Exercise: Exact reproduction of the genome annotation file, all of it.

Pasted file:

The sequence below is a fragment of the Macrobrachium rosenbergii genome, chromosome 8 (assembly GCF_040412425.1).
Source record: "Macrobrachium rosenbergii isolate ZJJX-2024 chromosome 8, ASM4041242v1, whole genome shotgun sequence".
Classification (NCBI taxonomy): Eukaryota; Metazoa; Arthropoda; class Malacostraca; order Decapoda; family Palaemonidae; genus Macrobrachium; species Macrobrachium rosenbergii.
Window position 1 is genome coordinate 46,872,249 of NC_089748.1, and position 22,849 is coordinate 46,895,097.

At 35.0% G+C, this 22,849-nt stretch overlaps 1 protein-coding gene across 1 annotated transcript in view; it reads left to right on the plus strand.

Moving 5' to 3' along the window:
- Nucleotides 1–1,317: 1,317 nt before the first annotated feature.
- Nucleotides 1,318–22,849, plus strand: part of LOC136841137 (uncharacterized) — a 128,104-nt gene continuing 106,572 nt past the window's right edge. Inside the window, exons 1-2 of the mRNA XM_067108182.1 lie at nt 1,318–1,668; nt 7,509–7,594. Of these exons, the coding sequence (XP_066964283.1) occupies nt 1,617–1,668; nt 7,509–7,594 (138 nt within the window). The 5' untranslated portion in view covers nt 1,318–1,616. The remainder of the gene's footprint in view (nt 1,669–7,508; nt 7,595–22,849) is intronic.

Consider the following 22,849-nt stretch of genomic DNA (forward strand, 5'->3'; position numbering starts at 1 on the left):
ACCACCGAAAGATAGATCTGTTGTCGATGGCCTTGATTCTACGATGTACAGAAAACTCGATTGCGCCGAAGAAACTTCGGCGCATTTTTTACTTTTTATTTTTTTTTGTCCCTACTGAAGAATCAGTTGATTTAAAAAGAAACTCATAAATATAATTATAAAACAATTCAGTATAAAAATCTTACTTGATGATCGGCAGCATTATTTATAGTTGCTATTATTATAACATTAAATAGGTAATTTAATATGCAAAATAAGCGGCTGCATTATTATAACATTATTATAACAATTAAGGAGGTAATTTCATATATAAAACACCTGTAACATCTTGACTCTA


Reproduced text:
The sequence below is a fragment of the Macrobrachium rosenbergii genome, chromosome 8 (assembly GCF_040412425.1).
Source record: "Macrobrachium rosenbergii isolate ZJJX-2024 chromosome 8, ASM4041242v1, whole genome shotgun sequence".
Classification (NCBI taxonomy): Eukaryota; Metazoa; Arthropoda; class Malacostraca; order Decapoda; family Palaemonidae; genus Macrobrachium; species Macrobrachium rosenbergii.
Window position 1 is genome coordinate 46,872,249 of NC_089748.1, and position 22,849 is coordinate 46,895,097.

At 35.0% G+C, this 22,849-nt stretch overlaps 1 protein-coding gene across 1 annotated transcript in view; it reads left to right on the plus strand.

Moving 5' to 3' along the window:
- Nucleotides 1–1,317: 1,317 nt before the first annotated feature.
- Nucleotides 1,318–22,849, plus strand: part of LOC136841137 (uncharacterized) — a 128,104-nt gene continuing 106,572 nt past the window's right edge. Inside the window, exons 1-2 of the mRNA XM_067108182.1 lie at nt 1,318–1,668; nt 7,509–7,594. Of these exons, the coding sequence (XP_066964283.1) occupies nt 1,617–1,668; nt 7,509–7,594 (138 nt within the window). The 5' untranslated portion in view covers nt 1,318–1,616. The remainder of the gene's footprint in view (nt 1,669–7,508; nt 7,595–22,849) is intronic.

Consider the following 22,849-nt stretch of genomic DNA (forward strand, 5'->3'; position numbering starts at 1 on the left):
ACCACCGAAAGATAGATCTGTTGTCGATGGCCTTGATTCTACGATGTACAGAAAACTCGATTGCGCCGAAGAAACTTCGGCGCATTTTTTACTTTTTATTTTTTTTTGTCCCTACTGAAGAATCAGTTGATTTAAAAAGAAACTCATAAATATAATTATAAAACAATTCAGTATAAAAATCTTACTTGATGATCGGCAGCATTATTTATAGTTGCTATTATTATAACATTAAATAGGTAATTTAATATGCAAAATAAGCGGCTGCATTATTATAACATTATTATAACAATTAAGGAGGTAATTTCATATATAAAACACCTGTAACATCTTGACTCTA